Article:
The review of the second book, The Judge Case, is written by Brett Forray, who recently published his own study, “William Q. Judge and Annie Besant’s Views of Brahmin Theosophists,” in the January 2004 issue of the journal.
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2005 Theosophical History Conference
The Foundation for Theosophical Studies is hosting an international conference on theosophical history on the weekend of 2-3 July 2005 at 50 Gloucester Place, London W1U 8EA, England. Previous conferences have been held in London in 1986-9, 1995, 1997 and 2003, and others in San Diego, USA and Edmonton, Canada.
The program includes papers by Dr. Nicholas Goodrick-Clarke (“From ?Theosophy to Jungian Psychology: The Esoteric Progression of G.R.S. Mead”); Clare Goodrick-Clarke (“Mead’s view of Gnosticism and Hermeticism”); R. A. Gilbert (“Confluent Streams of Thought: The Theory and Practice of Western Spirituality in the Work of G. R. S. Mead and A. E. Waite”); John P. Deveney (“’Cognoscitur ab inimicis?’” What Can the Claims of H.P.B.’s Occult Enemies Tell Us about Her Purposes”); and Michael Gomes (“The Enduring Relevance of HPB”). The full program will be placed on the Theosophical History Website (www.theohistory.org).
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It is with sadness that I report the untimely death of Henk Spierenberg, the compiler and annotator of many of H.P. Blavatsky’s writings. Dr. Spierenberg was a prolific compiler and editor who produced many specialized works on the teachings of H.P. Blavatsky, including The Buddhism of H.P. Blavatsky, The Vedanta Commentaries of H.P. Blavatsky, The Veda Commentaries of H.P. Blavatsky,The Inner Group Teachings of H.P. Blavatsky: to Her Personal Pupils, H.P.B. on the Gnostics, New Testament Commentaries of H. P. Blavatsky, T. Subba Row: Collected Writings, Astrology of the Living Universe, and Tibetaans Boeddhisme. Dr. Spierenberg was also an early contributor to Theosophical History, including “Dr. Steiner on H.P.B.,” “Dr. Rudolf Steiner on the Mahatmas,” “Dr. Gottfried de Purucker,” “Nagarjuna,” and “Tsong-kpa-pa,” all appearing in the old series of Theosophical History. According to Leslie Price, the founder and former editor:
“Henk was of considerable assistance to the infant TH. His friend, J. Molijn, translated [his] papers he wrote … and they gave gravitas to the new quarterly, and testified to its international reach. … He was possibly the greatest living student of HPB. He was a careful and respected scholar in Theosophical studies.”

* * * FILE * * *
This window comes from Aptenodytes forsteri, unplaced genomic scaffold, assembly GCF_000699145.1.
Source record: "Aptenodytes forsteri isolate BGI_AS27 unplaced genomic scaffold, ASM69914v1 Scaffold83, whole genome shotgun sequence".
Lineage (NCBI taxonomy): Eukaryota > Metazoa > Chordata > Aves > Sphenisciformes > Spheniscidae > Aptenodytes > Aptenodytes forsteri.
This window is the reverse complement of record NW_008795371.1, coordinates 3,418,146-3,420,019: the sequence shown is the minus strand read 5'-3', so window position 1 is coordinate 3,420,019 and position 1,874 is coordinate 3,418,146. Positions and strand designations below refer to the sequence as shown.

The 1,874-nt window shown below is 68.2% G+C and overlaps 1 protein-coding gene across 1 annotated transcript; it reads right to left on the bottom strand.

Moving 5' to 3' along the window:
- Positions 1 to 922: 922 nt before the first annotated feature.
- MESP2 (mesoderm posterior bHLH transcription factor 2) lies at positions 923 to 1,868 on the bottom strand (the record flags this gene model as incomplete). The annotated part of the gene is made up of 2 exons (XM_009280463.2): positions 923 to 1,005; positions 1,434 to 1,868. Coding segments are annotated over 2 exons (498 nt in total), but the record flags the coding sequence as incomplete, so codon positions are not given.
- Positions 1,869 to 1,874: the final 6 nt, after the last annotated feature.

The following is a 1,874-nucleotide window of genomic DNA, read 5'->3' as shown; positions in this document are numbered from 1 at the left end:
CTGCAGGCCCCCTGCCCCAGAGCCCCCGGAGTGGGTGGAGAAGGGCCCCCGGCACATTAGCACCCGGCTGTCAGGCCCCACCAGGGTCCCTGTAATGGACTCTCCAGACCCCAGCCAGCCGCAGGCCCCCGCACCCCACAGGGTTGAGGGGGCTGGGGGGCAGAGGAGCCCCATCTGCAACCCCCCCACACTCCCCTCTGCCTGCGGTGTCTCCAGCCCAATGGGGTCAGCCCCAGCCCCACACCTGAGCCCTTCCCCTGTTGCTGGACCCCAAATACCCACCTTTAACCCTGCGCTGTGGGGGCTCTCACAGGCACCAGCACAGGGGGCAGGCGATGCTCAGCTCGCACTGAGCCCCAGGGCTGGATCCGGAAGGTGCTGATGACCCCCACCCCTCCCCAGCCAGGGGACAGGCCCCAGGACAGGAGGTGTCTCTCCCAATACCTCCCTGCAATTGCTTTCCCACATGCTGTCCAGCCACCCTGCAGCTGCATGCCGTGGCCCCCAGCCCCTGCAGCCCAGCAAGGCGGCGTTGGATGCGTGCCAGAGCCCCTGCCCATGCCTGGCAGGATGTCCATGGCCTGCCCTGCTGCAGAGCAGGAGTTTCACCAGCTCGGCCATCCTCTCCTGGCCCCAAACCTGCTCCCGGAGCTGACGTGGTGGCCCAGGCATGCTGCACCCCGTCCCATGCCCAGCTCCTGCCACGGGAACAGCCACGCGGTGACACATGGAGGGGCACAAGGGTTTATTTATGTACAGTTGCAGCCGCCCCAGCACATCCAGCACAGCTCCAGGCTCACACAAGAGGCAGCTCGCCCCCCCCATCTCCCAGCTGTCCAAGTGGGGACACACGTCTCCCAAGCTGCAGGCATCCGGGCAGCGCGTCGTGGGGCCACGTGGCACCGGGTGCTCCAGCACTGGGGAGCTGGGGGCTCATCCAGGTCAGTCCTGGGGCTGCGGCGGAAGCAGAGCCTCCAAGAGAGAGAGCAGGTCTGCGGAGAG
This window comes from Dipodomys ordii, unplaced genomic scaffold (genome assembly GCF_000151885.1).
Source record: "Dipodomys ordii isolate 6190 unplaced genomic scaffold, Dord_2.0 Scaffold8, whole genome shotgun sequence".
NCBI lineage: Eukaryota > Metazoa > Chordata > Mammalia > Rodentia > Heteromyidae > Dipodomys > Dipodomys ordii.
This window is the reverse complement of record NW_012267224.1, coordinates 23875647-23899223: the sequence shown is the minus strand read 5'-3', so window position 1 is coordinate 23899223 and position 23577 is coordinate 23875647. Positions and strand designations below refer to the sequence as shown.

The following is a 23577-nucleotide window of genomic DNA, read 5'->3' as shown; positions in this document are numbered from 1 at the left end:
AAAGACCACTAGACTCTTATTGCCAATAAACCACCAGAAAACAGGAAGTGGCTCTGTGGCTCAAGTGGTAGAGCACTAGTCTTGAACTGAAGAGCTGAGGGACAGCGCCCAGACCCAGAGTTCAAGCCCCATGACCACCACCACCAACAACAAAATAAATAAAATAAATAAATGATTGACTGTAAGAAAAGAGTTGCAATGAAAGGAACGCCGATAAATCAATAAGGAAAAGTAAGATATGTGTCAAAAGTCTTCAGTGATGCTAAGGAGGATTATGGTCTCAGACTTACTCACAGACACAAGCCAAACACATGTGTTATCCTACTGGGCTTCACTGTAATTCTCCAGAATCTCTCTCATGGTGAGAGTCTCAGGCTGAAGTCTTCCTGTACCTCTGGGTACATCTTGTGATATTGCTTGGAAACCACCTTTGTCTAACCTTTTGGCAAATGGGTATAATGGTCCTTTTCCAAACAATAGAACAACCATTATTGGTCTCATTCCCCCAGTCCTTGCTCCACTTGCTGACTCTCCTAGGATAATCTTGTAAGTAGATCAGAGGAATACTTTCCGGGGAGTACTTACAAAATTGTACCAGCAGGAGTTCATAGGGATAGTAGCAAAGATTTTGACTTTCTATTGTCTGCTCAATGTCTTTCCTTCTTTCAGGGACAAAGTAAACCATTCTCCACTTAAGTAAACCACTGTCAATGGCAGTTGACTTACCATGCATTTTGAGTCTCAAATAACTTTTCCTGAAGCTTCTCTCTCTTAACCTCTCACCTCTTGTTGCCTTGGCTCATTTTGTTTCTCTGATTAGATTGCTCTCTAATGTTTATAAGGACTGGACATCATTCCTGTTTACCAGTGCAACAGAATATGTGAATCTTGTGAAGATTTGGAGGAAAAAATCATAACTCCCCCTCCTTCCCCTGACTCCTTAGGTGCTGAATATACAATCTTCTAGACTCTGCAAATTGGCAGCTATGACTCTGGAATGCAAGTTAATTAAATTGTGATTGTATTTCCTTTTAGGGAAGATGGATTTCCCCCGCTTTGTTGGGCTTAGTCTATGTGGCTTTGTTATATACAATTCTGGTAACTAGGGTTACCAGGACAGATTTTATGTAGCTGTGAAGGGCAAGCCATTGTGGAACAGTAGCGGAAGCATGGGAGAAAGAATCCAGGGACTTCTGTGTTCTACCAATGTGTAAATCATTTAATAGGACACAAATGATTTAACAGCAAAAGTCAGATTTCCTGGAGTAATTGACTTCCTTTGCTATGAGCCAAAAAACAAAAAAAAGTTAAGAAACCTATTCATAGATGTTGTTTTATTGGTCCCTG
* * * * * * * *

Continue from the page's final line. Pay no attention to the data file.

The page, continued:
I had not the honor of meeting Dr. Spierenberg, but he continued his association with and support for the journal to the very end. He will be missed.
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Two somewhat unusual offerings appear in this issue: one an article by Adele S. Algeo titled “Beatrice Lane Suzuki and Theosophy in Japan”, the second an interview with author and Bishop of the Ecclesia Gnostica, Dr. Stephan Hoeller. Mrs. Algeo’s article contains six letters written by Beatrice Lane Suzuki between 1924 and 1928, not as a Buddhist but as an officer of the Theosophical Society. According to Mrs. Algeo, Beatrice Lane Suzuki’s involvement with the Theosophical Society probably was initiated around 1920, despite her contact with one of the more notable Theosophists during her college years at Radcliffe, the philosopher-psychologist William James, whose affiliation, however, was most likely unbeknownst to her. Within a few months of joining the Society, Mrs. Suzuki accepted the duty of Acting Secretary of the newly organized Tokyo International Lodge due to the Secretary’s extended absence from Japan. A few years later, she served as Secretary of the Mahayana Lodge, and it was in this capacity that these six letters were written, all informing the international leadership of the Lodge’s activities. Located in the archives of the International Headquarters of The Theosophical Society in Chennai (Adyar), these letters offer a glimpse into Theosophical activity in Japan, a land that might be considered as having only a peripheral relationship with Theosophy and the T.S. These letters allow us a glance into the largely unexplored activities of Japanese Theosophists and Theosophical activities from a Lodge secretary’s perspective. One wonders what other discoveries will be made if research is pursued, considering that members of the Society were all fairly well educated, active and progressive in outlook. Among the members was Mrs. Suzuki’s husband, Teitaro, who is best known for his numerous studies in Zen Buddhism, but who in an earlier part of his life was associated with the teachings of Emanuel Swedenborg. The Suzukis present a fascinating portrait of the cross-pollination of Western and Eastern ideas and of Western pragmatism and Eastern Zen. In all likelihood they considered Theosophy to be the common denominator of Western and Eastern ideas. With this in mind, Mrs. Algeo’s article presents an excellent introduction to Theosophy’s presence in the Far East. How much of a presence remains to be seen, but further investigation may promise some surprising results.